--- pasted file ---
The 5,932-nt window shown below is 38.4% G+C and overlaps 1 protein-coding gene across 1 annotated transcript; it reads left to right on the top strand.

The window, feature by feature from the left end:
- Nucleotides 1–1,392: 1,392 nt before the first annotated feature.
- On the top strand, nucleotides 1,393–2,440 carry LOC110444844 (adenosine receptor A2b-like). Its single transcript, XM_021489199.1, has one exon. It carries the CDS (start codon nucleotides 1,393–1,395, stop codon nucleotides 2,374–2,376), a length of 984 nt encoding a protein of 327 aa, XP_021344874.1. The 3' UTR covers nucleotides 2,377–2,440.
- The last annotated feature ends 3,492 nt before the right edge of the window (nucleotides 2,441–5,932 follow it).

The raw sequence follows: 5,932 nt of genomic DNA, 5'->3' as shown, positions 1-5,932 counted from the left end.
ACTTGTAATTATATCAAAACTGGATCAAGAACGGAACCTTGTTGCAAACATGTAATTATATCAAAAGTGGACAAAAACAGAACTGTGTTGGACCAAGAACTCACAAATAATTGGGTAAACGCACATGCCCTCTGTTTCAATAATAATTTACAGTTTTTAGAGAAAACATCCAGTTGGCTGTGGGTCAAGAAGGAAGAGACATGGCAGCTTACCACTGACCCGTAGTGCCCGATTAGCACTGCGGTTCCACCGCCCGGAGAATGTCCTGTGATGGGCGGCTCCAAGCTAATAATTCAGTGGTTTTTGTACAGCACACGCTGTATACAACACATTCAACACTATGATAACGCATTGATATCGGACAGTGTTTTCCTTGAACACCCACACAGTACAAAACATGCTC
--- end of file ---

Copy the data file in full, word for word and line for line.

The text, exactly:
The 5,932-nt window shown below is 38.4% G+C and overlaps 1 protein-coding gene across 1 annotated transcript; it reads left to right on the top strand.

The window, feature by feature from the left end:
- Nucleotides 1–1,392: 1,392 nt before the first annotated feature.
- On the top strand, nucleotides 1,393–2,440 carry LOC110444844 (adenosine receptor A2b-like). Its single transcript, XM_021489199.1, has one exon. It carries the CDS (start codon nucleotides 1,393–1,395, stop codon nucleotides 2,374–2,376), a length of 984 nt encoding a protein of 327 aa, XP_021344874.1. The 3' UTR covers nucleotides 2,377–2,440.
- The last annotated feature ends 3,492 nt before the right edge of the window (nucleotides 2,441–5,932 follow it).

The raw sequence follows: 5,932 nt of genomic DNA, 5'->3' as shown, positions 1-5,932 counted from the left end.
ACTTGTAATTATATCAAAACTGGATCAAGAACGGAACCTTGTTGCAAACATGTAATTATATCAAAAGTGGACAAAAACAGAACTGTGTTGGACCAAGAACTCACAAATAATTGGGTAAACGCACATGCCCTCTGTTTCAATAATAATTTACAGTTTTTAGAGAAAACATCCAGTTGGCTGTGGGTCAAGAAGGAAGAGACATGGCAGCTTACCACTGACCCGTAGTGCCCGATTAGCACTGCGGTTCCACCGCCCGGAGAATGTCCTGTGATGGGCGGCTCCAAGCTAATAATTCAGTGGTTTTTGTACAGCACACGCTGTATACAACACATTCAACACTATGATAACGCATTGATATCGGACAGTGTTTTCCTTGAACACCCACACAGTACAAAACATGCTC